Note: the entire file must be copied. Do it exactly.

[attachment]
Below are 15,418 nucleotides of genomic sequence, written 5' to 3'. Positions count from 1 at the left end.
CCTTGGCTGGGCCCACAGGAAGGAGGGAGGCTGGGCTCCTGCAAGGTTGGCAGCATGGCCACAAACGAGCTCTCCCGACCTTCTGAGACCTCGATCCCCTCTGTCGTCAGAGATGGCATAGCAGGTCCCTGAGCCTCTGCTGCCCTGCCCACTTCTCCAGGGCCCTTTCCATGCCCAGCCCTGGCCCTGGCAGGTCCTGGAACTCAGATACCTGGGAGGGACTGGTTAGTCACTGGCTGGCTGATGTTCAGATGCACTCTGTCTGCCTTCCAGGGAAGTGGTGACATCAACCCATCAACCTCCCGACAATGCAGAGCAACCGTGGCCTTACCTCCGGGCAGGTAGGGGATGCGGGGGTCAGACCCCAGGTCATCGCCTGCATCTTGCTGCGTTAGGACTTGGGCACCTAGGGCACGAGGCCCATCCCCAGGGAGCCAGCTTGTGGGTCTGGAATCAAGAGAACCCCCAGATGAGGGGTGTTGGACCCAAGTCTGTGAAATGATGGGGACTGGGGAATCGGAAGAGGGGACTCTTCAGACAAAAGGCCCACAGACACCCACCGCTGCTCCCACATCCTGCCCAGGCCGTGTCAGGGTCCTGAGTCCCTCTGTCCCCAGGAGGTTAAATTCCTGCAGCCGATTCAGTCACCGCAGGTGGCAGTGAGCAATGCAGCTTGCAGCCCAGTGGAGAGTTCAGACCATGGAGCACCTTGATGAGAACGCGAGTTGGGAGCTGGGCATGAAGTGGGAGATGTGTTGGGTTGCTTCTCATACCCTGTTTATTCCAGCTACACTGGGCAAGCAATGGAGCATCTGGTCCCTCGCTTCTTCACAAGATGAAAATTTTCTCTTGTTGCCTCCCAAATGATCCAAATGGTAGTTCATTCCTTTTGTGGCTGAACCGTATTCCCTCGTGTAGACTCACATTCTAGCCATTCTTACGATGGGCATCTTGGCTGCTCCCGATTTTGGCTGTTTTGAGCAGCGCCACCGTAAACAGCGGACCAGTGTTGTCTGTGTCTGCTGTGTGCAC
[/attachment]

Below are 15,418 nucleotides of genomic sequence, written 5' to 3'. Positions count from 1 at the left end.
CCTTGGCTGGGCCCACAGGAAGGAGGGAGGCTGGGCTCCTGCAAGGTTGGCAGCATGGCCACAAACGAGCTCTCCCGACCTTCTGAGACCTCGATCCCCTCTGTCGTCAGAGATGGCATAGCAGGTCCCTGAGCCTCTGCTGCCCTGCCCACTTCTCCAGGGCCCTTTCCATGCCCAGCCCTGGCCCTGGCAGGTCCTGGAACTCAGATACCTGGGAGGGACTGGTTAGTCACTGGCTGGCTGATGTTCAGATGCACTCTGTCTGCCTTCCAGGGAAGTGGTGACATCAACCCATCAACCTCCCGACAATGCAGAGCAACCGTGGCCTTACCTCCGGGCAGGTAGGGGATGCGGGGGTCAGACCCCAGGTCATCGCCTGCATCTTGCTGCGTTAGGACTTGGGCACCTAGGGCACGAGGCCCATCCCCAGGGAGCCAGCTTGTGGGTCTGGAATCAAGAGAACCCCCAGATGAGGGGTGTTGGACCCAAGTCTGTGAAATGATGGGGACTGGGGAATCGGAAGAGGGGACTCTTCAGACAAAAGGCCCACAGACACCCACCGCTGCTCCCACATCCTGCCCAGGCCGTGTCAGGGTCCTGAGTCCCTCTGTCCCCAGGAGGTTAAATTCCTGCAGCCGATTCAGTCACCGCAGGTGGCAGTGAGCAATGCAGCTTGCAGCCCAGTGGAGAGTTCAGACCATGGAGCACCTTGATGAGAACGCGAGTTGGGAGCTGGGCATGAAGTGGGAGATGTGTTGGGTTGCTTCTCATACCCTGTTTATTCCAGCTACACTGGGCAAGCAATGGAGCATCTGGTCCCTCGCTTCTTCACAAGATGAAAATTTTCTCTTGTTGCCTCCCAAATGATCCAAATGGTAGTTCATTCCTTTTGTGGCTGAACCGTATTCCCTCGTGTAGACTCACATTCTAGCCATTCTTACGATGGGCATCTTGGCTGCTCCCGATTTTGGCTGTTTTGAGCAGCGCCACCGTAAACAGCGGACCAGTGTTGTCTGTGTCTGCTGTGTGCAC